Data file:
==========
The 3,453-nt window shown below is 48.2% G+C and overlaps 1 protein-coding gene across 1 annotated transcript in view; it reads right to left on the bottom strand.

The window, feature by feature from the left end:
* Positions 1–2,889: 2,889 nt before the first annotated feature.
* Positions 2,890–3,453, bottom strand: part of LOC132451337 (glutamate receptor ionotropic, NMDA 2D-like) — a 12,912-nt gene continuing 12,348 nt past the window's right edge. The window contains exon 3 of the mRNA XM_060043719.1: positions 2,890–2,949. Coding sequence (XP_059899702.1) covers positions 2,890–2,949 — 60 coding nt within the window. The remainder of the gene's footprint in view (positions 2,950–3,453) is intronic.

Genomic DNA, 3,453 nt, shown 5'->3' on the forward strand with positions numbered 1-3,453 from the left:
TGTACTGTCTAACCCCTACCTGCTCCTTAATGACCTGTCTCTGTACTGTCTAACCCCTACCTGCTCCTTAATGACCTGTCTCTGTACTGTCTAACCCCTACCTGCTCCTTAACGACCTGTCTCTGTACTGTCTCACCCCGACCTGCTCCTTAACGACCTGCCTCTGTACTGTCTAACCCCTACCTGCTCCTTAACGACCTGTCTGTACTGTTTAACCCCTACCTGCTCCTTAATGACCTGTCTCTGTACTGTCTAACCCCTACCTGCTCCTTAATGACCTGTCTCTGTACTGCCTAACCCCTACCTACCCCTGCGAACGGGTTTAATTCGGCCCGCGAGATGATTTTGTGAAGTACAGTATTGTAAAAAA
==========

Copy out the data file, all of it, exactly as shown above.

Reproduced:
The 3,453-nt window shown below is 48.2% G+C and overlaps 1 protein-coding gene across 1 annotated transcript in view; it reads right to left on the bottom strand.

The window, feature by feature from the left end:
* Positions 1–2,889: 2,889 nt before the first annotated feature.
* Positions 2,890–3,453, bottom strand: part of LOC132451337 (glutamate receptor ionotropic, NMDA 2D-like) — a 12,912-nt gene continuing 12,348 nt past the window's right edge. The window contains exon 3 of the mRNA XM_060043719.1: positions 2,890–2,949. Coding sequence (XP_059899702.1) covers positions 2,890–2,949 — 60 coding nt within the window. The remainder of the gene's footprint in view (positions 2,950–3,453) is intronic.

Genomic DNA, 3,453 nt, shown 5'->3' on the forward strand with positions numbered 1-3,453 from the left:
TGTACTGTCTAACCCCTACCTGCTCCTTAATGACCTGTCTCTGTACTGTCTAACCCCTACCTGCTCCTTAATGACCTGTCTCTGTACTGTCTAACCCCTACCTGCTCCTTAACGACCTGTCTCTGTACTGTCTCACCCCGACCTGCTCCTTAACGACCTGCCTCTGTACTGTCTAACCCCTACCTGCTCCTTAACGACCTGTCTGTACTGTTTAACCCCTACCTGCTCCTTAATGACCTGTCTCTGTACTGTCTAACCCCTACCTGCTCCTTAATGACCTGTCTCTGTACTGCCTAACCCCTACCTACCCCTGCGAACGGGTTTAATTCGGCCCGCGAGATGATTTTGTGAAGTACAGTATTGTAAAAAA